The winter-spring lecture series, "Contemporary Challenges in Global and American Law," from the Faculty of Law and Administration at Jagiellonian University (JU) in Kraków, Poland, and the Columbus School of Law at the Catholic University of America (CUA) in Washington, D.C., is free and already under way.

The series promises an exciting lineup, continuing from six lectures in fall 2020, all of which may be viewed online.  This semester's offerings kicked off last week, January 13, with London-Milan lawyer Vincenzo Senatore talking about covid-19 as force majeure in contract law, and comparing common law and civil law approaches.

One week from today, January 27, Professor Geoffrey P. Watson, director of the Comparative and International Law Institute at CUA, will talk on "International Law and the New Biden Administration."  Free registration is now open.

Stryjniak
Here's the line-up for February and March.  Watch the website for more in April and May.  Free registration is required for contemporaneous participation.

  • February 10 - Katarzyna Stryjniak, "EU and US Budget-Making: Process, Politics, and Policy in a COVID-Challenged World" 
  • February 24 - Heidi Mandanis Schooner, "How Well Did the Post-2008 Financial Crisis Regime Prepare the World for the COVID-19 Pandemic?"
  • March 2 - Cara H. Drinan, "The War on Kids: Progress and the Path Forward on Juvenile Justice"
  • March 24 - Gaspar Kot, "Sustainable Investment – The New Heart of EU Financial Market Regulation"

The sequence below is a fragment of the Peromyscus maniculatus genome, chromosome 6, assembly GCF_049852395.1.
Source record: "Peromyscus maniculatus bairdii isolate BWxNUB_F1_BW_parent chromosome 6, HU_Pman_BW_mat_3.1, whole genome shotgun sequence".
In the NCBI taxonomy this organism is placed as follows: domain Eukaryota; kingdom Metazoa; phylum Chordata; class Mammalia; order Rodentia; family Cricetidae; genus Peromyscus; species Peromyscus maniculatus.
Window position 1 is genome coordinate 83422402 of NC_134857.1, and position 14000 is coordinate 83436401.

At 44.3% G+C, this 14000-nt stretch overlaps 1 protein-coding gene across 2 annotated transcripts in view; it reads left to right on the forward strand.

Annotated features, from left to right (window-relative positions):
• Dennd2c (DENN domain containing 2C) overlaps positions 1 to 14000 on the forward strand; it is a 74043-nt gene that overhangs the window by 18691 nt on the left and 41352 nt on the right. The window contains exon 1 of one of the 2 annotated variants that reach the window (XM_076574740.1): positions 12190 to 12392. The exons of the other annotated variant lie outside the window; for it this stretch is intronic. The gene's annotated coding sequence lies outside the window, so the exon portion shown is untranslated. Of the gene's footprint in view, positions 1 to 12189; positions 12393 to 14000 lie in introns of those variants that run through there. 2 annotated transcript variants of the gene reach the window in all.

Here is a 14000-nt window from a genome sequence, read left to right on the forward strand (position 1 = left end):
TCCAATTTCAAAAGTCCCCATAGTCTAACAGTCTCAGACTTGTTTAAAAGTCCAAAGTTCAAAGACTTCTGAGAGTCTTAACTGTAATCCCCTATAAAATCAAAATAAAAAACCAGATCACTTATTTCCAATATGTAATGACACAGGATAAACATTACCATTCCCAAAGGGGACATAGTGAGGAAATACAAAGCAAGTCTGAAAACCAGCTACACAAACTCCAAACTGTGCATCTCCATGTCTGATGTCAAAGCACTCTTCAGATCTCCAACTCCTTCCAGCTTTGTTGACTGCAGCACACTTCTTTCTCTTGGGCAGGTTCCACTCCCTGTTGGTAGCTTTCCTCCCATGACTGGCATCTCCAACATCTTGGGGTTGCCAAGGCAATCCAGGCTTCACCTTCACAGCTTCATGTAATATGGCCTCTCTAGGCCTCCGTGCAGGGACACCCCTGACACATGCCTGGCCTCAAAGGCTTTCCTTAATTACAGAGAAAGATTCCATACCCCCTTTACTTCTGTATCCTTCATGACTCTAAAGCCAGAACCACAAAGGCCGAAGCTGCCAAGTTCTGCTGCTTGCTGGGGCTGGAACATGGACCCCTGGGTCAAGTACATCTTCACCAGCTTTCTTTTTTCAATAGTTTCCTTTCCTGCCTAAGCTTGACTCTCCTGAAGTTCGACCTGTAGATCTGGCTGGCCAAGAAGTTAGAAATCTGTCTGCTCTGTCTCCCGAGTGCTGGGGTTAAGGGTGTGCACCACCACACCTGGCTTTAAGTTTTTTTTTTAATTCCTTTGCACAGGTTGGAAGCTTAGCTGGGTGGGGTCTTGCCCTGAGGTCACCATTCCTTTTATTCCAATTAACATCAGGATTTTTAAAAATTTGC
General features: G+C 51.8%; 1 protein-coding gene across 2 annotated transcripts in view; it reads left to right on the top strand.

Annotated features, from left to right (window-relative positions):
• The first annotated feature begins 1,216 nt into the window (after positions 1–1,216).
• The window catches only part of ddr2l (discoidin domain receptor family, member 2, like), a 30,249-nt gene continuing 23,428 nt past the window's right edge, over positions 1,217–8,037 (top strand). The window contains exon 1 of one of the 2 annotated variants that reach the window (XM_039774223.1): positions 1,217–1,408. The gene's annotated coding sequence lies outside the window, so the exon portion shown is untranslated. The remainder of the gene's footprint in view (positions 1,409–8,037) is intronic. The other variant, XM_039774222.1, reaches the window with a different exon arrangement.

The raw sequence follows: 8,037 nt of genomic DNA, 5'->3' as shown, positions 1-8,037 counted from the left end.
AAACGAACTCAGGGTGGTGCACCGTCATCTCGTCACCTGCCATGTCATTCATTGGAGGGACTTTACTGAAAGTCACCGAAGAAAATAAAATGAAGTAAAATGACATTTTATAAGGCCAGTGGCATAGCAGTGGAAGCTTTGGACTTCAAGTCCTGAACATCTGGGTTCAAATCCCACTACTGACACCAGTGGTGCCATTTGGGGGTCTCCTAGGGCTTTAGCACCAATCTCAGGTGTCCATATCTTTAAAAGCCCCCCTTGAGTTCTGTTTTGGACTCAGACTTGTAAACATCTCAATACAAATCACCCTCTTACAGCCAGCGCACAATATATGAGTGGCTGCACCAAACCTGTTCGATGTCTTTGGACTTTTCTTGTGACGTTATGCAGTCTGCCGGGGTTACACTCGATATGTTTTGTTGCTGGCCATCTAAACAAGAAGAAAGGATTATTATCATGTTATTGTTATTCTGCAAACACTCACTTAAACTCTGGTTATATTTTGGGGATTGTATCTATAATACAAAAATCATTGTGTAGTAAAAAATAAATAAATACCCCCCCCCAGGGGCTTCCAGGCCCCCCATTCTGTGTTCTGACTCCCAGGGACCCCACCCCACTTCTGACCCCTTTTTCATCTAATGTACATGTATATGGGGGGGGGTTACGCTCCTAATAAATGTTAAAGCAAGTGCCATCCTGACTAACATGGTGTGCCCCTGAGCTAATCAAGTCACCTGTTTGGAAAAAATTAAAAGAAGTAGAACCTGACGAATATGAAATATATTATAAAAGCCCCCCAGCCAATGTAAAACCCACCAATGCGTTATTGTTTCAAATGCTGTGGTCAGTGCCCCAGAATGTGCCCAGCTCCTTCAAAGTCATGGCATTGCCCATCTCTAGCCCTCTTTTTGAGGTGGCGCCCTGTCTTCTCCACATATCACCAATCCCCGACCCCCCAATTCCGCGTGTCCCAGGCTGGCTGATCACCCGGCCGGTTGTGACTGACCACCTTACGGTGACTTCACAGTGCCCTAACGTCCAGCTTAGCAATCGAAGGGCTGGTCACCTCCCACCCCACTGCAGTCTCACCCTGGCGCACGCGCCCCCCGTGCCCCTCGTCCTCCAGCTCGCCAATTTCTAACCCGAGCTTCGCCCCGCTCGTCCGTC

The lecture series grew out of a summer 2020 pilot program in which I was privileged to participate, and it's been a welcome way, during the pandemic, to connect with colleagues in Europe and take pride in former students.  Now a legal and policy officer with the European Commission, Kasia Stryjniak is a graduate of JU and CUA master's programs.  Gaspar Kot is near completion of the Ph.D. at JU, holds an LL.M. from CUA, coordinates the LL.M. program at JU, and was my co-author on a recent book chapter.

Tuesday, October 20, 2020

Jarosiński to talk cloud law, from Europe to Zoom, in free transnational legal webinar series

Jarosiński
Wojciech Jarosiński, a friend and colleague, will speak in November on "The Cloud: A New Legal Frontier."  The talk is part of a free webinar series of the American Law Program (ALP) of the Columbus School of Law at The Catholic University of America (CUA) in Washington, D.C., and the law school, foreign program office, and American law student society at Jagiellonian University (UJ) in Kraków, Poland.

In just under a decade, armed with master's-in-law-degrees from UJ and CUA, attorney Jarosiński has risen to prominence as an accomplished attorney in transnational business.  Now a partner at the Maruta Wachta law firm in Warsaw, he heads the dispute resolution practice group, leading or supervising a portfolio of more than 200 technology cases valued at more than US$2bn.  At the same time, I know Wojtek to be a gifted and globally minded person.  In his spare time, he is a co-founder, expedition planner, and skipper for Vertical Shot Expeditions, a wilderness adventure company offering photography expeditions in remote locations from pole to pole.

Here is the description of the talk, which will be in English.

Until recently, the cloud was mainly storage for surplus holiday photos. Today, the cloud plays a vital role in commerce: allowing businesses to thrive in geographically distant markets, limiting operational costs, and enabling workplace flexibility for employees. These applications, though, bring sleepless nights for judges who try to apply existing law to a new reality.